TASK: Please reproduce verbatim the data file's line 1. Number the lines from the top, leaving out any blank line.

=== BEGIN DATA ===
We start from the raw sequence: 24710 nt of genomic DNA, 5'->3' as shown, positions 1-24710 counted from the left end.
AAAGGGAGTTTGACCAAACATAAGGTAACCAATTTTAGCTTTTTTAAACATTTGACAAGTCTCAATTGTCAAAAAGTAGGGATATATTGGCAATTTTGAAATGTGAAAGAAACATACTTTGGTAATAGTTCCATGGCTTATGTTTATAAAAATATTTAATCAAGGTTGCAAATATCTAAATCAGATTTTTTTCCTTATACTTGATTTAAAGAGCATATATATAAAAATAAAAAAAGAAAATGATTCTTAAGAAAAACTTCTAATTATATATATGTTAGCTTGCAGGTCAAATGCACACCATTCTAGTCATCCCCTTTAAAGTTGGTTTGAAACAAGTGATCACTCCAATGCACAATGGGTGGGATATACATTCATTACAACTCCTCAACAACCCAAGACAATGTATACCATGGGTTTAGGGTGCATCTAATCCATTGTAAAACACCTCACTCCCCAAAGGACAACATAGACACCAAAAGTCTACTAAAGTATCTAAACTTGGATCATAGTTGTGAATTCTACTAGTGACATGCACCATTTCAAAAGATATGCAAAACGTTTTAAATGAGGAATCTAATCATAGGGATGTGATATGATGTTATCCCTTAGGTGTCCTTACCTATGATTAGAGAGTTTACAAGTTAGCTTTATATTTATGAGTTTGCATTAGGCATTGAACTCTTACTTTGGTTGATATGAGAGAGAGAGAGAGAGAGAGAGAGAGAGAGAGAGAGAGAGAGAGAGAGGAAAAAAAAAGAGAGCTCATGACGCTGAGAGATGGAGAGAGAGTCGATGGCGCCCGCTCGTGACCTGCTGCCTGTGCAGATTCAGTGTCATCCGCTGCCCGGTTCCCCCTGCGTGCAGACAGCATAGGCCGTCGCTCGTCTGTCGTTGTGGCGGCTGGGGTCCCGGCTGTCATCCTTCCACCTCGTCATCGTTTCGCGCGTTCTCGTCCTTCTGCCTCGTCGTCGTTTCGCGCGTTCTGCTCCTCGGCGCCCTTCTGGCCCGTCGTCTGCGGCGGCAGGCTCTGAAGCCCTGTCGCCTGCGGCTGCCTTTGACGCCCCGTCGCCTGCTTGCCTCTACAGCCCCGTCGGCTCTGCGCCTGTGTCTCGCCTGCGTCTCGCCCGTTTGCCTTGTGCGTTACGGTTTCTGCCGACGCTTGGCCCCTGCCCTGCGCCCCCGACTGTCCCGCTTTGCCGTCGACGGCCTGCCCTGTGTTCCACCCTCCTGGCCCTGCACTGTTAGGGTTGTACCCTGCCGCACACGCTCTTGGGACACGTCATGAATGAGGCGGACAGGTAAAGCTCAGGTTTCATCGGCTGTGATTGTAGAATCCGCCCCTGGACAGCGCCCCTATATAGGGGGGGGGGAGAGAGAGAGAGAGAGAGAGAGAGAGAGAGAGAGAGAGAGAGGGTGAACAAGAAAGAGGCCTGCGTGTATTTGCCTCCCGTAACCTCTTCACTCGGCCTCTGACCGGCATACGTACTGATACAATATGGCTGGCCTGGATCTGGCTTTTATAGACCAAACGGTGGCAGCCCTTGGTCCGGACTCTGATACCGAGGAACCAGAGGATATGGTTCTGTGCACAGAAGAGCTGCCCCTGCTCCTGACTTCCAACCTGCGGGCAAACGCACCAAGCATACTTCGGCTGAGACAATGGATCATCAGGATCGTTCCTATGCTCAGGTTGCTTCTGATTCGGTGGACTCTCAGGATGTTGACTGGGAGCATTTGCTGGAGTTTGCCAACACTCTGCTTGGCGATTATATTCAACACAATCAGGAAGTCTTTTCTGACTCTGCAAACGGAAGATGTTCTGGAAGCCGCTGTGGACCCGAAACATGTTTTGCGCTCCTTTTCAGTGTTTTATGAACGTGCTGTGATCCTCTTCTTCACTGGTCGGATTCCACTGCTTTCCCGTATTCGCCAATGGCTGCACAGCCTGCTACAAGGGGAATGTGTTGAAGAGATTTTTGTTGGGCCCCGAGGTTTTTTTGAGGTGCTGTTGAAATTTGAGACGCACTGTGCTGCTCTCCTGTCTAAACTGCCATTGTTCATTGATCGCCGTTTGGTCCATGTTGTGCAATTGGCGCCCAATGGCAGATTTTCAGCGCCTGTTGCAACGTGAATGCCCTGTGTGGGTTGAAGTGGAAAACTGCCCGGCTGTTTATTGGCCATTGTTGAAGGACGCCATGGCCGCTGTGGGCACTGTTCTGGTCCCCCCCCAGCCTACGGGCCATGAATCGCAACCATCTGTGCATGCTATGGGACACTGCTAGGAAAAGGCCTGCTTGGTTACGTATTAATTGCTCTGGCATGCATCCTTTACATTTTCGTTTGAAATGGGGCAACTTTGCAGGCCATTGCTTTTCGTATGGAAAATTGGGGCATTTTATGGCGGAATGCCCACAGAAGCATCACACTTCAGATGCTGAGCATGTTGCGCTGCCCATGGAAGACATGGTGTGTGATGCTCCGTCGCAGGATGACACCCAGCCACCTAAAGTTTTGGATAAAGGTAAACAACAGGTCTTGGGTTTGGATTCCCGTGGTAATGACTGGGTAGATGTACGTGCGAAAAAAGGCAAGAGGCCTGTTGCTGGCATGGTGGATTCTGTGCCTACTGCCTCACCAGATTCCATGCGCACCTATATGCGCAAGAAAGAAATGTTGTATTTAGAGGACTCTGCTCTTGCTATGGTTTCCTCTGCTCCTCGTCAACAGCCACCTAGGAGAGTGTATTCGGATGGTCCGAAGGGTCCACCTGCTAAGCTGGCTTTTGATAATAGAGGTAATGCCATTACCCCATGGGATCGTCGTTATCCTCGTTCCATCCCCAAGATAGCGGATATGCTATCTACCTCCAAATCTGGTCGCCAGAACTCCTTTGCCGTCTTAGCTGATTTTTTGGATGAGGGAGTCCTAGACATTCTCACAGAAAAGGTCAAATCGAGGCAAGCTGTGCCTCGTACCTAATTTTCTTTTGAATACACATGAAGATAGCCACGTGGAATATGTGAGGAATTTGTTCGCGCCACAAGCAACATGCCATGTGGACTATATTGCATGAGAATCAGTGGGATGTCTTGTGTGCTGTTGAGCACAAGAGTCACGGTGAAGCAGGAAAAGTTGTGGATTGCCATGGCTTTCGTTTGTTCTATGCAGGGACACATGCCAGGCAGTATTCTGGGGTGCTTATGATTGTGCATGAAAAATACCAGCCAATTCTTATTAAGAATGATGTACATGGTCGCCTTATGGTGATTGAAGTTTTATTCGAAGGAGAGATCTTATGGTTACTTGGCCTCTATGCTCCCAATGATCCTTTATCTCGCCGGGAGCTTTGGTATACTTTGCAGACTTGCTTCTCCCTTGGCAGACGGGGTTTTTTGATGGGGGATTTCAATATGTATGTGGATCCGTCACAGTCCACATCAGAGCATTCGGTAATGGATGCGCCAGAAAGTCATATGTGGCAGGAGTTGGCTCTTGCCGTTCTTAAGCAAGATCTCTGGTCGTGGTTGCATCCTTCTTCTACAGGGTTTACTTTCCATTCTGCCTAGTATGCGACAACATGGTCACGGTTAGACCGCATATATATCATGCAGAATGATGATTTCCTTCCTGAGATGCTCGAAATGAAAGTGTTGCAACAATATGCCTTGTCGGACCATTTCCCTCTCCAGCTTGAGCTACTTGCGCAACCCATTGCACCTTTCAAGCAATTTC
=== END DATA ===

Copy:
We start from the raw sequence: 24710 nt of genomic DNA, 5'->3' as shown, positions 1-24710 counted from the left end.